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Redheads Want to Sell You Stuff on TV

By August 7, 2014July 16th, 2020Advertising

Guest post from Janet Harris, News analyst and President, Upstream Analysis


As seen on Huffington Post

American advertising on network television during prime time features an astonishing number of redheads. A new study finds that 30 percent of ads during peak TV viewing hours include someone with red hair, even though the frequency at which natural redheads appear in the human population is generally estimated between 1-2 percent worldwide (2-6 percent in the U.S.). Eliminating ads in which no people were present, the percentage of ads with redheads rises to 33 percent.

Upstream Analysis, a social and traditional media analysis firm, in collaboration with Critical Mention, a top provider of real-time TV monitoring and media intelligence, analyzed five evenings of prime time television (8:00-10:59 p.m.) on ABC, CBS, Fox and NBC over a period ranging from mid-April to late June. Within those 60 hours of TV, more than 1,700 ads were analyzed for the presence of redheads, either in featured roles or as ancillary characters.

Overall, 56 percent of ads with redheads featured them prominently as main characters, such as in the Sprint “Framily” ads and the Citi Card “Lunch” spot. The other 44 percent were secondary characters or “extras.”

Counting the individual people in primetime TV ads revealed a percentage of redheads a bit closer to reality: out of 7,122 people counted, 761 people — 11 percent — were redheads.

Adult women with red hair were far more likely to appear in ads than adult men with red hair, at a ratio of more than 2:1. Fourteen percent of women in ads were redheads while just 7 percent of men were redheads.

However, among children who appeared in ads, redheaded boys were more common than redheaded girls. Thirteen percent of all boys counted were redheads compared to 9 percent of girls.


Out of 1,709 ads, there were 575 unique commercials by advertisers, of which 366 aired two or more times over the course of the five evenings analyzed. Some ads that included one or more redheads aired in heavy rotation. As a result, 10 specific ads (2 percent of all unique commercials) accounted for 34 percent of the redheads seen in primetime TV advertising. Verizon seems to have a particular affinity for redheads, as three of its commercials landed on the list of top 10 spots.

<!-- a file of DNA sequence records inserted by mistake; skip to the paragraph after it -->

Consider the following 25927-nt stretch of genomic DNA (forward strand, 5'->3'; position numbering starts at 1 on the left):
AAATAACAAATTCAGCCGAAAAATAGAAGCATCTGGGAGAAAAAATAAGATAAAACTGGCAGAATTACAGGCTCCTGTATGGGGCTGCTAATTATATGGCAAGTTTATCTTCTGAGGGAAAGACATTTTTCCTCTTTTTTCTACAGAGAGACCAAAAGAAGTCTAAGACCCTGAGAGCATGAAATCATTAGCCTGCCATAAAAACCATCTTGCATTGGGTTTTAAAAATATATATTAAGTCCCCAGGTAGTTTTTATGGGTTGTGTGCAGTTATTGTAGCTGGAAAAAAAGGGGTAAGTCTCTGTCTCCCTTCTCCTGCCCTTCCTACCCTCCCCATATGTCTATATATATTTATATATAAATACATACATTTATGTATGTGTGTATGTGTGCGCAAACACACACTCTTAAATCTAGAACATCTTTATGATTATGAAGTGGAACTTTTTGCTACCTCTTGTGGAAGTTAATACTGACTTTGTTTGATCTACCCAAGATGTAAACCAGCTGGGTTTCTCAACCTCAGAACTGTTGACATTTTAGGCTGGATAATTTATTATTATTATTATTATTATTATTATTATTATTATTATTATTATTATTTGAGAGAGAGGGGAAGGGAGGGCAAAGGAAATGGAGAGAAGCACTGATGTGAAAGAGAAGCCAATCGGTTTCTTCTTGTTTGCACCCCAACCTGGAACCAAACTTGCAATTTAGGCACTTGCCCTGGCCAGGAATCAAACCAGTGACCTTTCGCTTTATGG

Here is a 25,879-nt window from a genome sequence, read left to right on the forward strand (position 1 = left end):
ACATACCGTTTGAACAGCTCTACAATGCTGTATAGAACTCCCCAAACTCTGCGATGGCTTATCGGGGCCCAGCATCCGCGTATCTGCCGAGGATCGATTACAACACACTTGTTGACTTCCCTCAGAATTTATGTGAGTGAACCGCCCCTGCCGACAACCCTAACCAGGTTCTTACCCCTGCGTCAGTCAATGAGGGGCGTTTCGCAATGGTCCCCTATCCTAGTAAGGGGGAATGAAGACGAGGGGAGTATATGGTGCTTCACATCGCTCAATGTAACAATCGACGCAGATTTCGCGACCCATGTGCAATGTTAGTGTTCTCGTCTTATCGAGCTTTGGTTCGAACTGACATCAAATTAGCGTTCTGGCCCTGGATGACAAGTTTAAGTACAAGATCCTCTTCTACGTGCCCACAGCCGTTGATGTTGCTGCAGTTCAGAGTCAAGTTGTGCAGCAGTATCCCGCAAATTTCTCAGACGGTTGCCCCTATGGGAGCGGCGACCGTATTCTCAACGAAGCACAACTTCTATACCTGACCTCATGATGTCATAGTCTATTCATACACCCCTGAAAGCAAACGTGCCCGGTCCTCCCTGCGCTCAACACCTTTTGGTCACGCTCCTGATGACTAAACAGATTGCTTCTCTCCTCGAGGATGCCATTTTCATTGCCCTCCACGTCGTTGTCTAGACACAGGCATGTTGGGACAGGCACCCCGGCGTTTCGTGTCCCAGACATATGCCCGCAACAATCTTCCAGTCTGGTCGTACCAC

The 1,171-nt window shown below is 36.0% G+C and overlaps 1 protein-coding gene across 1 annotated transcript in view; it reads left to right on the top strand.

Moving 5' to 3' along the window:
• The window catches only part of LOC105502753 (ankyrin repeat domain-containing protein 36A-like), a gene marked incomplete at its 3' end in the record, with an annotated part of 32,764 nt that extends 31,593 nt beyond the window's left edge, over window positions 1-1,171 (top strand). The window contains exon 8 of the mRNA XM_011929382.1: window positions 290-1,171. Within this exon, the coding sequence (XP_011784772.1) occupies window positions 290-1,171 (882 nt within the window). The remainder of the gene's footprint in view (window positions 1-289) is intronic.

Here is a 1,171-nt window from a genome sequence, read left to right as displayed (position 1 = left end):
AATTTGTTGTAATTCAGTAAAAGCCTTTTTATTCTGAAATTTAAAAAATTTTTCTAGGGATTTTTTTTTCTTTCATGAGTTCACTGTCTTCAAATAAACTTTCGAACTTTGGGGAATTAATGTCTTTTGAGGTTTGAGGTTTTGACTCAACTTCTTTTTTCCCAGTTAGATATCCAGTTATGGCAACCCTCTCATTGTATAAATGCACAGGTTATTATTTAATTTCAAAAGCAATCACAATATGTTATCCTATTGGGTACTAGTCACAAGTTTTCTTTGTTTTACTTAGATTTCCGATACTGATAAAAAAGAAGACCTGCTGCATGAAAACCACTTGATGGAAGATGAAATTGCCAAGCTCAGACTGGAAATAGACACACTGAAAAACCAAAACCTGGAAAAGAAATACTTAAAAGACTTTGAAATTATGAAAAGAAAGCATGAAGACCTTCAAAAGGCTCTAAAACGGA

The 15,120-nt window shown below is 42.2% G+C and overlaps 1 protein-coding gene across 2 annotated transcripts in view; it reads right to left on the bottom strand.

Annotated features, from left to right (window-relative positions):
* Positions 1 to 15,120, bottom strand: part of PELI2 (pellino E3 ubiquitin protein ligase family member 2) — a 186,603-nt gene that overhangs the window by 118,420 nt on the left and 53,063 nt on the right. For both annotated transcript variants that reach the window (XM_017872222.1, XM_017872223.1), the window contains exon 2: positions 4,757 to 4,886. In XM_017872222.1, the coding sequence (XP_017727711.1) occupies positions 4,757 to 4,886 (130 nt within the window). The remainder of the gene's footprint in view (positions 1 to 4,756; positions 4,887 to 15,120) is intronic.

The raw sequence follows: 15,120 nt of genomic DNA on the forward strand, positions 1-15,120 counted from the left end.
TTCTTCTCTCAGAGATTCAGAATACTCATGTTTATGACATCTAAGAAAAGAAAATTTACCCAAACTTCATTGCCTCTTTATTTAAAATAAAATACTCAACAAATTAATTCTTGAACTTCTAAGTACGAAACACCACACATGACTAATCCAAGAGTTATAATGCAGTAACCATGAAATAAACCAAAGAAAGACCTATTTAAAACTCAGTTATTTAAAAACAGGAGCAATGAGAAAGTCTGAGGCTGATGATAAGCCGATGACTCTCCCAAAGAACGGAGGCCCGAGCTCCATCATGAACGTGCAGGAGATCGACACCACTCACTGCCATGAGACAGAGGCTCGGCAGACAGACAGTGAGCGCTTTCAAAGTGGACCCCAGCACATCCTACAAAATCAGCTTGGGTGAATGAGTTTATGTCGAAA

The study found some modest variation among the four networks:
•  CBS viewers were exposed to the biggest number of ads (453) as well as the most redheaded individuals (30 percent). If there was a Nielsen rating for the most redheads, CBS would be winning the Thursday, 8 o’clock time slot, averaging in excess of one redhead every 106 seconds.
•  ABC aired the second highest number of ads (438), but those ads accounted for the fewest redheads (20 percent).
•  Fox viewers enjoyed their programming with the fewest number of ads (385), but were exposed to the second highest proportion of redheads (25 percent)
•  NBC’s statistics in terms of number of ads and proportion of redheads were entirely unremarkable.


Explanations for the prominence of red hair in commercials vary. Some speculate that it is because they often photograph well. Others point to research showing that the color red increases the heart rate, stimulates the appetite and is associated with intense emotions and sexual attraction. Neurological research also shows that humans are hard-wired to respond to novelty in a way that “motivates the brain to explore, seeking a reward.” The rarity of red hair in the human population makes the appearance of a redhead a novel experience.

Further research is needed to determine if the prominence of redheads in commercials has diluted their novelty to the point that they no longer trigger the emotional and physiological responses that advertisers are seeking.

The figures in this study apply only to humans with red hair, and cartoon or animated representations of humans, such as in the ad for Abilify. They do not include animals such as the hamster (aka “Dad“) in the Sprint commercials, or Muppets such as “Animal” in the Toyota Highlander commercials. (For the record, the Toyota Highlander ads contained seven Muppets with red “hair”: Animal, Beaker, Clifford, Dr. Teeth, Pepé the King Prawn, Scooter and Sgt. Floyd Pepper. There were seven non-redheaded Muppets.)

In addition, the following types of ads were excluded from analysis:
• imbedded product placement or in-program ads such as The Voice’s promotion of theKia Sorento or American Dream Builders’ promotion of Lowes;
• local or regional ads such as furniture stores, individual car dealerships and regional cable providers Time Warner Cable and Optimum;
• montages of movies, TV shows, games or other prepared media as seen in ads for Netflix and Google Play;
• news breaks;
• people filmed in black and white such as T-Mobile ads and American Express ads with Tina Fey; and
• trailers for movies or TV shows.